By Jack Rogers
From the July/August 2016 Issue
When we interviewed Gov. Susana Martinez last year for our New Mexico Governor’s Report, she had succeeded in pushing through two major initiatives which promised to have a profound impact on improving the outlook for economic development and job-creation in the state.
Martinez secured $56 million in new funding for the Local Economic Development Act (LEDA) capital outlay fund, the largest amount ever committed to the fund since it was created in 1994 to provide support to NM communities in their efforts to attract new development projects. The governor also was in the process of launching New Mexico’s Technology Research Collaborative, which created a partnership between NM’s three national labs, the state’s three research universities and the private sector to fast-track innovations from the labs and provide the funding to commercialize these breakthroughs and bring new high-tech products to the market.
Now that a year has passed since our last chat, we thought this would be a good time to circle back and ask Gov. Martinez to tell us about the tangible results these initiatives have produced.
LEADING THE WAY IN JOB CREATION
The results are impressive. The revival of the LEDA fund (which had nearly zeroed out before Martinez took office) is credited by the governor with supporting projects that have created thousands of new jobs in New Mexico.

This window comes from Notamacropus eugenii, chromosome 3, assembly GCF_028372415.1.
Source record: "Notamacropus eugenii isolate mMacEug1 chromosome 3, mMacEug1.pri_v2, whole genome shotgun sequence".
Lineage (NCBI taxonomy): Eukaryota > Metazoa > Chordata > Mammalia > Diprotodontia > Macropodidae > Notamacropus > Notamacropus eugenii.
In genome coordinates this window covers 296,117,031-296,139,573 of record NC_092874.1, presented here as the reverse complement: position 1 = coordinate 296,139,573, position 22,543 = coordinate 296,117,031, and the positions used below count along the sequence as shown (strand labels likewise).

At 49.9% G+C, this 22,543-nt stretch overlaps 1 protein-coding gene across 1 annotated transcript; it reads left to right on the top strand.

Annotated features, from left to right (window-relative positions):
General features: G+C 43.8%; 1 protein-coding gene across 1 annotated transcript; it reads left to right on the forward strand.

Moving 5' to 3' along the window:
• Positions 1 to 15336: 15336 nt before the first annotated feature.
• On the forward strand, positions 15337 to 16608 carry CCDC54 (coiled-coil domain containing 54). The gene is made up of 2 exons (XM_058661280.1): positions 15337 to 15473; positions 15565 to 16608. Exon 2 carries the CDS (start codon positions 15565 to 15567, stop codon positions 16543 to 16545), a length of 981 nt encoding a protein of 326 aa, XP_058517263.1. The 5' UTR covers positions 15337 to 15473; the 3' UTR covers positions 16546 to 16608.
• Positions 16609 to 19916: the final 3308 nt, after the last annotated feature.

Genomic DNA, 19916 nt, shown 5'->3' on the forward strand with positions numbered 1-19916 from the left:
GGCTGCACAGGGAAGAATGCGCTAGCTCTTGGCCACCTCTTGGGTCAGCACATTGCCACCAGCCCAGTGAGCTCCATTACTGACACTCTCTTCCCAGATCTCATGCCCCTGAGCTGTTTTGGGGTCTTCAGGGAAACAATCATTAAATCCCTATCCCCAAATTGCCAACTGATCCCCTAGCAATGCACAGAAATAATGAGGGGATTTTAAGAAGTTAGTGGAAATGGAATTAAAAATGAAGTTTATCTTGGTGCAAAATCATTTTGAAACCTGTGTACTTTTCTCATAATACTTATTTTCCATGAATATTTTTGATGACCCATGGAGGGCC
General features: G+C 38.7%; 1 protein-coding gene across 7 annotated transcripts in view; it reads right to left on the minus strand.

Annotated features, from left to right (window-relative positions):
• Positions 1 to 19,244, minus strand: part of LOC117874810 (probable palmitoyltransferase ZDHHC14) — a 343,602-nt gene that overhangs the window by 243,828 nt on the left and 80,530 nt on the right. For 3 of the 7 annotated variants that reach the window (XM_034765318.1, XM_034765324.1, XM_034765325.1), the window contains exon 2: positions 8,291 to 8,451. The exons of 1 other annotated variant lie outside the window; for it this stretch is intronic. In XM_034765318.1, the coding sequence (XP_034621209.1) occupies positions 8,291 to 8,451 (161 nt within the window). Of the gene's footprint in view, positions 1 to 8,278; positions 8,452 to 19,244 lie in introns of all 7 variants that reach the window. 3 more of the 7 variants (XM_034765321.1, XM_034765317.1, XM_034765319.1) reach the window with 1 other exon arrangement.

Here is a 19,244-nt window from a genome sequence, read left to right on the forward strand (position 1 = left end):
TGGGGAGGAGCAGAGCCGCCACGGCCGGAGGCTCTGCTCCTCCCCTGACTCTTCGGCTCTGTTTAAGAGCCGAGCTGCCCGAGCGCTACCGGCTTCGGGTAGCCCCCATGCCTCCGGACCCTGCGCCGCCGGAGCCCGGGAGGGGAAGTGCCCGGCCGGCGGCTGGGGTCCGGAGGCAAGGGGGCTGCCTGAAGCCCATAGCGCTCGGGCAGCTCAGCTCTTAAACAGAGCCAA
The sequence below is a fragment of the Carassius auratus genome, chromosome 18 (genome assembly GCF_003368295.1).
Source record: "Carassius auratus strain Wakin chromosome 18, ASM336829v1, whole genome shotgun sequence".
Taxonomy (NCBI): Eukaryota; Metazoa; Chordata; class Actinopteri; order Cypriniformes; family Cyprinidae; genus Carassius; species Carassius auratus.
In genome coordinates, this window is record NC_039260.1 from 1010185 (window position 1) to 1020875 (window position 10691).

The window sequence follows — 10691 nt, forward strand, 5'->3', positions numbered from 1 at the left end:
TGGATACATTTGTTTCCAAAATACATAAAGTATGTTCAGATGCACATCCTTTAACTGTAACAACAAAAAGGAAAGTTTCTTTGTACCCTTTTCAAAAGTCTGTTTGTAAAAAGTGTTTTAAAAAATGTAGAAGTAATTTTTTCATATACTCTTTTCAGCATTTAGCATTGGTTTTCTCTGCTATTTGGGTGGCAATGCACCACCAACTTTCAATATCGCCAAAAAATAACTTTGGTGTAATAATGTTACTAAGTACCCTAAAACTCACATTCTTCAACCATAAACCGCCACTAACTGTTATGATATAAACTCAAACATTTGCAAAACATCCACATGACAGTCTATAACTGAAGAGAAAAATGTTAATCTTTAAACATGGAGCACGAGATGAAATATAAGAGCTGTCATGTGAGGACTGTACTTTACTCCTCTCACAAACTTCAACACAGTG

“This has been one of our most valuable tools for growing and diversifying our economy,” Martinez said. “We use the LEDA fund to recruit new businesses to the state and to help those companies grow. It provides local communities with access to funds to make infrastructure upgrades and improvements to ensure they can support and expand businesses.”
Known by state officials as NM’s “closing fund,” support from LEDA was crucial in bringing several recent projects to fruition, including Fidelity Investments’ expansion in Albuquerque and Safelight AutoGlass’ decision to locate in Rio Rancho.
The Safelite AutoGlass project in Rio Rancho will create 900 new claims processing and support jobs at the facility over the next four years, the largest single job-creating project in the state since 2009. Safelite, the world’s largest vehicle glass repair and replacement company, cited New Mexico’s workforce and business friendly environment as key factors in its decision to select Rio Rancho over other locations in other states.
“When job creators come to New Mexico, they see the differences we’ve made over the last six years,” said Gov. Martinez. “From cutting taxes on businesses, ending double and triple taxes on our manufacturers and slashing regulatory red tape, the message is clear: New Mexico is open for business. And more importantly, they see the high-quality workforce that New Mexico has to offer. They see the values that make our state not only the best place for business, but the best place to live and raise a family.”
New Mexico is investing $3 million in LEDA funding on infrastructure improvements to accommodate Safelite’s expansion. Safelite also plans to apply for the Rapid Workforce Development Fund, which Gov. Martinez enacted this year, to help teach its workers Spanish-speaking skills. The program calls for businesses and New Mexico colleges and universities to partner to quickly train and certify employees in specialized fields to fulfill the workforce requirements of companies who choose to participate.